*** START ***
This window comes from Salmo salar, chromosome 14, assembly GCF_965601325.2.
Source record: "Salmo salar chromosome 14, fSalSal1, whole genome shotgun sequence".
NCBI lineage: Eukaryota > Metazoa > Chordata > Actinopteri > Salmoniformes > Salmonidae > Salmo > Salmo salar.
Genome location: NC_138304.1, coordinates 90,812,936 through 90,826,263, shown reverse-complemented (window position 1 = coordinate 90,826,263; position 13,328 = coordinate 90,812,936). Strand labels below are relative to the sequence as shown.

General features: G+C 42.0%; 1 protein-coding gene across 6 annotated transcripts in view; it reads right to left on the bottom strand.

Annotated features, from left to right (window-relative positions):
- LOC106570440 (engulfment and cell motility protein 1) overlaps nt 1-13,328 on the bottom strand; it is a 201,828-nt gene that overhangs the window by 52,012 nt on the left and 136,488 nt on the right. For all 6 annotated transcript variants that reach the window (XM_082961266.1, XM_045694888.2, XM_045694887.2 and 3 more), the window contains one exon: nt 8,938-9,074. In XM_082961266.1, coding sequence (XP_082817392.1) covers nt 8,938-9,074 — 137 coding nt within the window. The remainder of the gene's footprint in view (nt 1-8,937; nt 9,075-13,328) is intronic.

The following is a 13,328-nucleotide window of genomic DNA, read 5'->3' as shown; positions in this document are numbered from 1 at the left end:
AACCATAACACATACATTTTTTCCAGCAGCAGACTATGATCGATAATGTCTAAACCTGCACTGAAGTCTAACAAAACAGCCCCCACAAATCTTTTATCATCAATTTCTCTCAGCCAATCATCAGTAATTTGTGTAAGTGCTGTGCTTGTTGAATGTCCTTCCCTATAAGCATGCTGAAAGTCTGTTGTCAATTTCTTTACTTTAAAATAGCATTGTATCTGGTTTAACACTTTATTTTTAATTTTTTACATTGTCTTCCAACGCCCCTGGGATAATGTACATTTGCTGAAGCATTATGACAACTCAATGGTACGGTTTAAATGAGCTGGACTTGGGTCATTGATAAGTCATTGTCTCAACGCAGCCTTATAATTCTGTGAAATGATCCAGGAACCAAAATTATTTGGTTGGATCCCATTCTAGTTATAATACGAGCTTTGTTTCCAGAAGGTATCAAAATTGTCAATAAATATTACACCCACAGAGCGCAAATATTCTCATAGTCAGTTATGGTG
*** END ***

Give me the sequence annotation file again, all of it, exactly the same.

This window comes from Salmo salar, chromosome 14, assembly GCF_965601325.2.
Source record: "Salmo salar chromosome 14, fSalSal1, whole genome shotgun sequence".
NCBI lineage: Eukaryota > Metazoa > Chordata > Actinopteri > Salmoniformes > Salmonidae > Salmo > Salmo salar.
Genome location: NC_138304.1, coordinates 90,812,936 through 90,826,263, shown reverse-complemented (window position 1 = coordinate 90,826,263; position 13,328 = coordinate 90,812,936). Strand labels below are relative to the sequence as shown.

General features: G+C 42.0%; 1 protein-coding gene across 6 annotated transcripts in view; it reads right to left on the bottom strand.

Annotated features, from left to right (window-relative positions):
- LOC106570440 (engulfment and cell motility protein 1) overlaps nt 1-13,328 on the bottom strand; it is a 201,828-nt gene that overhangs the window by 52,012 nt on the left and 136,488 nt on the right. For all 6 annotated transcript variants that reach the window (XM_082961266.1, XM_045694888.2, XM_045694887.2 and 3 more), the window contains one exon: nt 8,938-9,074. In XM_082961266.1, coding sequence (XP_082817392.1) covers nt 8,938-9,074 — 137 coding nt within the window. The remainder of the gene's footprint in view (nt 1-8,937; nt 9,075-13,328) is intronic.

The following is a 13,328-nucleotide window of genomic DNA, read 5'->3' as shown; positions in this document are numbered from 1 at the left end:
AACCATAACACATACATTTTTTCCAGCAGCAGACTATGATCGATAATGTCTAAACCTGCACTGAAGTCTAACAAAACAGCCCCCACAAATCTTTTATCATCAATTTCTCTCAGCCAATCATCAGTAATTTGTGTAAGTGCTGTGCTTGTTGAATGTCCTTCCCTATAAGCATGCTGAAAGTCTGTTGTCAATTTCTTTACTTTAAAATAGCATTGTATCTGGTTTAACACTTTATTTTTAATTTTTTACATTGTCTTCCAACGCCCCTGGGATAATGTACATTTGCTGAAGCATTATGACAACTCAATGGTACGGTTTAAATGAGCTGGACTTGGGTCATTGATAAGTCATTGTCTCAACGCAGCCTTATAATTCTGTGAAATGATCCAGGAACCAAAATTATTTGGTTGGATCCCATTCTAGTTATAATACGAGCTTTGTTTCCAGAAGGTATCAAAATTGTCAATAAATATTACACCCACAGAGCGCAAATATTCTCATAGTCAGTTATGGTG